[Greasemonkey] Greasemonkeyed.com, userscript.org, forums, source code, and the future of our community

Josh Matthews mrlachatte at gmail.com
Mon Aug 1 15:47:23 EDT 2005


I love it.  I think that it is a great idea, as long as it is easy to
see when there has been a fix or branch, and get that version or the
original as your preference dictates.

I am also writing this email without apostrophes or forward slashes
because those keys open up the find bar every time you press them in
the nightly build :(

Josh

On 8/1/05, Aaron Boodman <zboogs at gmail.com> wrote:
> :-)
> 
> Sorry for the dramatic post title. Actually my nit is rather quite small.
> 
> I was just out taking the new beta Greasemonkey for a spin and I
> wanted to try out Greasemonkeyed.com. Fully half of the scripts I
> chose at random were broken, and not because of changes in
> Greasemonkey. Upon inspection, I found that sites had just changed
> slightly.
> 
> Annotate Google [1] seems to have fallen prey to a change to the
> <title> of Google's search results. I checked to see if GMaps Add
> Waypoint ever got fixed, and it hadn't. [2]
> 
> The problem here is that although user scripts are easy to write, they
> are hard to maintain. Typically the original author has lost interest
> and doesn't keep them up to date.
> 
> Here's where it gets interesting though: I am perfectly happy to
> update somebody else's script when it doesn't work for me. From my
> point of view, they already did the hard part. It's way easier for me
> to simply fix their script than start from scratch.
> 
> But I need somewhere to put this script. And I don't want to upload it
> to my server, give it a new name, etc. It's just a tiny variation -- a
> patch -- of the original.
> 
> So I propose that Greasemonkeyed.com or userscript.org or whatever
> evolve into this forum-like, flickr groups-like, deviantART-like
> community. Where people have avatars or signatures and identities that
> they care about. Where long threads of user scripts develop, each one
> an optimization, improvement, or fix on the same original idea. Where
> people can install something and be more reasonably confident that
> something will work because it was updated an hour ago.
> 
> So here's a use case:
> 
> * I'm browsing the scripts and run across one which adds del.icio.us
> tags to Google search results.
> * I install the script but see that it doesn't work.
> * After a quick debug, I find the assumption which was broken and fix it.
> * I go back to the site, go to the script, and click [post fix].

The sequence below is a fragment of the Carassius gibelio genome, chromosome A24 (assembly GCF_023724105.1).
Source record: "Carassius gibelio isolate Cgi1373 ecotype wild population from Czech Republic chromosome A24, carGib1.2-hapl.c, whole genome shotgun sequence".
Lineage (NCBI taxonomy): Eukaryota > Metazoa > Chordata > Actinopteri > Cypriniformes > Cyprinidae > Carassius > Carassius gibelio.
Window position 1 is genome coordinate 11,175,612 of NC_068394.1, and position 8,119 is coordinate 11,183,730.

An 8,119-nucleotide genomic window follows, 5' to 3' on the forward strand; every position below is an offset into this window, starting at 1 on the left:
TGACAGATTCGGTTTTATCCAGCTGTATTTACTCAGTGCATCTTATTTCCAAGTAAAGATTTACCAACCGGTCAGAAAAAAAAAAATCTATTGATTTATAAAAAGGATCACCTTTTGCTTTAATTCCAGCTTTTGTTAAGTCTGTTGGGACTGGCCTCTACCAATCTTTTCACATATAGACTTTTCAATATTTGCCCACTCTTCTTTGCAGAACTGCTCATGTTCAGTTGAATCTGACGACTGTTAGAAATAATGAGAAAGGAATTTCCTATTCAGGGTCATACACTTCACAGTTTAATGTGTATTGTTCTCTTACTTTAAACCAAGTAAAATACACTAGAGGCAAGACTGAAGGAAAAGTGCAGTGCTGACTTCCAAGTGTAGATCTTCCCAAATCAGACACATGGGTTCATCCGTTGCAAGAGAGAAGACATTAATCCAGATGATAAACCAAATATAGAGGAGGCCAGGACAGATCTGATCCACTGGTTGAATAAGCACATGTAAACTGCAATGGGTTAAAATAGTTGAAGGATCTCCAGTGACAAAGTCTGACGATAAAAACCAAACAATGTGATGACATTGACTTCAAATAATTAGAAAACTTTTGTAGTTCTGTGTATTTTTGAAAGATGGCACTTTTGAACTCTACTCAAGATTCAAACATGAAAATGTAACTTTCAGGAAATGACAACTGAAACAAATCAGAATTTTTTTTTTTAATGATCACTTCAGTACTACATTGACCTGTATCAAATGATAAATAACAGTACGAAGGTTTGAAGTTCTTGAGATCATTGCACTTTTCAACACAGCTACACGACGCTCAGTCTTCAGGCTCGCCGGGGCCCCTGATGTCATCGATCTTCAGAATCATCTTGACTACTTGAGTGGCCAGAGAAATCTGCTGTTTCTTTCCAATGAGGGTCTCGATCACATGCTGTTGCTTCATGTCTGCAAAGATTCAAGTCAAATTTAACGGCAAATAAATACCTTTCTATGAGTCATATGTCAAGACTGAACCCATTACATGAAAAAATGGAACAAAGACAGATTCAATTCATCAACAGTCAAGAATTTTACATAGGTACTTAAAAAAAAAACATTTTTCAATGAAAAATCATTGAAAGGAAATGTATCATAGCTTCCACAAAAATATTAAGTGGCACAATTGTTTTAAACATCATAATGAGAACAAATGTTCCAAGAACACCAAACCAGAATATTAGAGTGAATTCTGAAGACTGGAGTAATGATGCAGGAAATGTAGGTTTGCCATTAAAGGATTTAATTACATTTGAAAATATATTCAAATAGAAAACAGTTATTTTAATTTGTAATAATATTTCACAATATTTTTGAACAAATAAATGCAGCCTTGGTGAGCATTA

> Another option might be [post branch].
> * I log if not already logged in.
> * I add a little description of the fix, "Removed title check since it
> was failing. It wasn't really necessary since it was just preventing
> the code from running an xpath which would return zero results in
> cases where the title check failed."
> * I pasted my new script (or upload from local file) and press [submit].
> * Since I am a long time user, maybe my update immediately goes into
> effect. If I were a "new" user, maybe it would have to be reviewed,
> unless I were fixing my own script.
> * I go back to the page and see that my revision is posted. I can
> click [diff] to see a diff against the previous version, and also
> examine the complete revision history.
> 
> This effectively makes the pool of scripts the community's property,
> not the individuals. We all keep them up to date together. It also
> reduce the amount of garbage in two ways: first, it reduces the number
> of duplicates which are just bug fixes. Second, it decreases the
> chance of a broken script staying that way for long.
> 
> Of course, some people will still feel strongly about their personal
> work and not want it to become community property this way, even
> though they would always retain credit for the original
> implementation. I feel that this minority is small enough that we
> could just punt on it initially. But there could also be a checkbox on
> the submit form that allows you to disable fixing and branching.
> 
> A system like this is also interesting legally. I don't recall
> anything like this ever existing before. I would imagine the rate of
> code evolution would be really quite amazing, and that you'd quickly
> see versions of scripts which look basically nothing like the
> original. "Credit" would come more for the number of fixes, knowledge,
> and visibility in the community than that one magic script idea you
> came up with.
> 
> What do you guys think?
> 
> I know it's rude to suggest features for projects which you aren't
> contributing to. And I really can't say when I'd have time to help on
> either of these sites. But I do feel strongly that this would really
> strengthen the community and user scripting in general.
> 
> Just my random-ass thoughts.
> 
> --
> Aaron
> 
> 
> [1] http://greasemonkeyed.com/scripts/show/813
> [2] http://greasemonkeyed.com/scripts/show/771
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